The Salvation Army is involved in a revolutionary trial in which excess power from rooftop solar panels will be shared and traded amongst numerous tenants living in the same building.
Melbourne based start-up Allume Energy developed the SolShare platform, which allows power from one single panel to be metered out to different residents.
Previously such projects have stalled due to the lack of clarity behind who owns rooftop space, and the difficultly in tracking usage between multiple residencies.
The $1.04m pilot project is being financed by Green Peak Energy, with an additional $220,000 in funding from the Australian Renewable Energy Agency.
It will see panel systems installed across 10 Salvation Army buildings. The SolShare platform will distribute and track power usage by each tenant, through a series of individual meters.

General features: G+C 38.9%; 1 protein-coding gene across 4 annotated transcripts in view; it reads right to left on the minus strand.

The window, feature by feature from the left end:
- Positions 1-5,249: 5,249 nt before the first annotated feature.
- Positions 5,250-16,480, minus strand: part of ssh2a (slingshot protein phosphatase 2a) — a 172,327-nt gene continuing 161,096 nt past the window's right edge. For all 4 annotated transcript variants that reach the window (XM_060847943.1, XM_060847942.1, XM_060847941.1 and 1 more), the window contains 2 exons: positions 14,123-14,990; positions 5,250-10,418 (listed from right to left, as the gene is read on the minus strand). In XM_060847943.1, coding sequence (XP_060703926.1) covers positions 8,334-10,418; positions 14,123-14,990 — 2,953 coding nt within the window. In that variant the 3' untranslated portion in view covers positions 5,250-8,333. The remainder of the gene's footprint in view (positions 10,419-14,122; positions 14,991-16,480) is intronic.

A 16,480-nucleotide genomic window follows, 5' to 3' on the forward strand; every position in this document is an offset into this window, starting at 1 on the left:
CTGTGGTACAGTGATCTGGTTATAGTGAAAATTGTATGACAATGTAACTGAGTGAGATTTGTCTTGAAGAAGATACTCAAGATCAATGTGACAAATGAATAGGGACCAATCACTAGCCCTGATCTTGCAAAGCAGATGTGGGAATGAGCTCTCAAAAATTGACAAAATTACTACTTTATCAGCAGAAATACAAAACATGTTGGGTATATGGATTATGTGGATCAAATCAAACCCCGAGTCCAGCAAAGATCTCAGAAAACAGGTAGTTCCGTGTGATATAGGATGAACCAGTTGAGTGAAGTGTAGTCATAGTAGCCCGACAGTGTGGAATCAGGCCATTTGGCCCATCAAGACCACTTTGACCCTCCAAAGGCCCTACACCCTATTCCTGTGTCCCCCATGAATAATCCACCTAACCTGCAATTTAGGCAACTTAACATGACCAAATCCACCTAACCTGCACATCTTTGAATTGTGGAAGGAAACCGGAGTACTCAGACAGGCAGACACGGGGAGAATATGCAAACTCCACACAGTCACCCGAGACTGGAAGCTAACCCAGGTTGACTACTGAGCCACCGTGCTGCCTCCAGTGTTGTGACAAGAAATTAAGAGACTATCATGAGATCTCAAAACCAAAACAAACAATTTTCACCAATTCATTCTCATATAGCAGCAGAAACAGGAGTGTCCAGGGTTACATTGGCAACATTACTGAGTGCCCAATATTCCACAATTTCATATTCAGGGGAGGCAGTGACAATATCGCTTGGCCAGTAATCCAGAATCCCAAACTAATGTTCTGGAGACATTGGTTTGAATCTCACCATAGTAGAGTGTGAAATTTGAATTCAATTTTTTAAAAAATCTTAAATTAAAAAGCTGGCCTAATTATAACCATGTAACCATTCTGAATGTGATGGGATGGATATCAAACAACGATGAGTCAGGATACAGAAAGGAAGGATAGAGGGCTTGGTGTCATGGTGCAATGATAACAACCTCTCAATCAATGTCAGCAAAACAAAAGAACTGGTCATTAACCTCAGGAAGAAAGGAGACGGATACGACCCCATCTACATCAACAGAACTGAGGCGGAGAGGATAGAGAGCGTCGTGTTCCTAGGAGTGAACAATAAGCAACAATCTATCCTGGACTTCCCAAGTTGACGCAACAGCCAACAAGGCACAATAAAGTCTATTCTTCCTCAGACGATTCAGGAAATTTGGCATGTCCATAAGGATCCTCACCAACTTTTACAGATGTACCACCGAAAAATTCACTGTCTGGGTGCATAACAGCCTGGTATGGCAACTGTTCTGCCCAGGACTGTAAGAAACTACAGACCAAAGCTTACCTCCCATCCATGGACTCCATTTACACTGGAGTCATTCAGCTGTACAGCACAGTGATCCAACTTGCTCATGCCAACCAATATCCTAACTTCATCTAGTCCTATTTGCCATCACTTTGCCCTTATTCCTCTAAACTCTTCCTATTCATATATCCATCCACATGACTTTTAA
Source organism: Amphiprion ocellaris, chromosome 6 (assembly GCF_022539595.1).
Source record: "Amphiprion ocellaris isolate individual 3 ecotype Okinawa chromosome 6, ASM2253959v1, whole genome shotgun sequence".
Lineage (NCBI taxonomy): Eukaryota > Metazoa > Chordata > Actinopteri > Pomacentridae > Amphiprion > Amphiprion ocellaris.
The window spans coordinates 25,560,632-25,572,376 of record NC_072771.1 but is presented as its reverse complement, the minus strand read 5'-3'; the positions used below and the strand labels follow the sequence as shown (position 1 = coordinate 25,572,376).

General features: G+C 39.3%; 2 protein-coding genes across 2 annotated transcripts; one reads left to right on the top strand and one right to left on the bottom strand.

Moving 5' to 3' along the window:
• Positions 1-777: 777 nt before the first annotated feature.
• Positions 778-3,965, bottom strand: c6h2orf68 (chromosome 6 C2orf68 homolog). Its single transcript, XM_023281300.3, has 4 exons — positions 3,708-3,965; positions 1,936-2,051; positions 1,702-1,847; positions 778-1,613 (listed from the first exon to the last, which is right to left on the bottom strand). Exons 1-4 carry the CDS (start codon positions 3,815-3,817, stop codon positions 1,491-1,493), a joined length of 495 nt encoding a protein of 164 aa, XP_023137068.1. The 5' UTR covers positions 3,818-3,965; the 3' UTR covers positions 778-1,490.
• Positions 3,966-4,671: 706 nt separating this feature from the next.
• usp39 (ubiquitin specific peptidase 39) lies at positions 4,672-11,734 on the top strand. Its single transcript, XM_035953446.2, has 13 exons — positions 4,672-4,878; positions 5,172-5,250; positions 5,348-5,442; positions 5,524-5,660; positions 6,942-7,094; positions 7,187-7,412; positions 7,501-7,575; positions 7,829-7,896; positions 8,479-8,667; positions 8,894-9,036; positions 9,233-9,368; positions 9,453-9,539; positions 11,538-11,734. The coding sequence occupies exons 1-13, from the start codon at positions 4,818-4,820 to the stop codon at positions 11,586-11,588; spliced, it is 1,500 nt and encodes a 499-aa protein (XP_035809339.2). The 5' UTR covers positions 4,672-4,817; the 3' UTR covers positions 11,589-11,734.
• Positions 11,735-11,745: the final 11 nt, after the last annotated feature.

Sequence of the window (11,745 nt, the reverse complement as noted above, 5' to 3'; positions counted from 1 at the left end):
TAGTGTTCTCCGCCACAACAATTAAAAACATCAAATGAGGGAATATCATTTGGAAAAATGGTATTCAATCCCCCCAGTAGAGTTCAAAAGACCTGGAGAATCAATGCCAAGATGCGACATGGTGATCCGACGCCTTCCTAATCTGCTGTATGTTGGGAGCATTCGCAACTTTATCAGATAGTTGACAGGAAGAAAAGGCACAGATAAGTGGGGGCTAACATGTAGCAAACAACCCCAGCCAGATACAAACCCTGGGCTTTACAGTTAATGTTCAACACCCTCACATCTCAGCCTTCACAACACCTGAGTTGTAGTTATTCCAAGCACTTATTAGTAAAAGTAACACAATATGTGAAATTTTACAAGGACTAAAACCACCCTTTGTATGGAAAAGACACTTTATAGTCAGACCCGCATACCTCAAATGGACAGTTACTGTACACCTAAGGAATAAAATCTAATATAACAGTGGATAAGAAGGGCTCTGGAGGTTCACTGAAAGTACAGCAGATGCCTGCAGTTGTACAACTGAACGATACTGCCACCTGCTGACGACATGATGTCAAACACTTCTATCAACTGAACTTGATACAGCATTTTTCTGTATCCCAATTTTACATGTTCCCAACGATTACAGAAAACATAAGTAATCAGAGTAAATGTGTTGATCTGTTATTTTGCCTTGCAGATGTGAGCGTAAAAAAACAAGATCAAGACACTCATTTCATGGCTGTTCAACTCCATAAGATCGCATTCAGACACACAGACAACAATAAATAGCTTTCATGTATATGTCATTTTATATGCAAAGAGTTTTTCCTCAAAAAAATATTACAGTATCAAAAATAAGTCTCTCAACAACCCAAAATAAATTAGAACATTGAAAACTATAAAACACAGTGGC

“Allume Energy is immensely proud to be deploying our world-first technology on this project and demonstrating how solar electricity can be shared to multiple tenants in the same building. This is core to our mission of making solar accessible to all,” Allume Energy CEO Cameron Knox said.
“Allume Energy’s project and SolShare technology could open up access to the benefits of rooftop solar no matter where or what type of housing people live in,” ARENA CEO Darren Miller said.
“With the help of Green Peak Energy, owners of buildings can now install solar at no upfront cost and on-sell to their tenants, creating a new market for rooftop solar.
“ARENA is particularly excited that Allume Energy is trialling their technology with The Salvation Army, who will be able to free up more funds from energy costs to help those Australians most in need.”
The trial will take place in Glenorchy, Tasmania.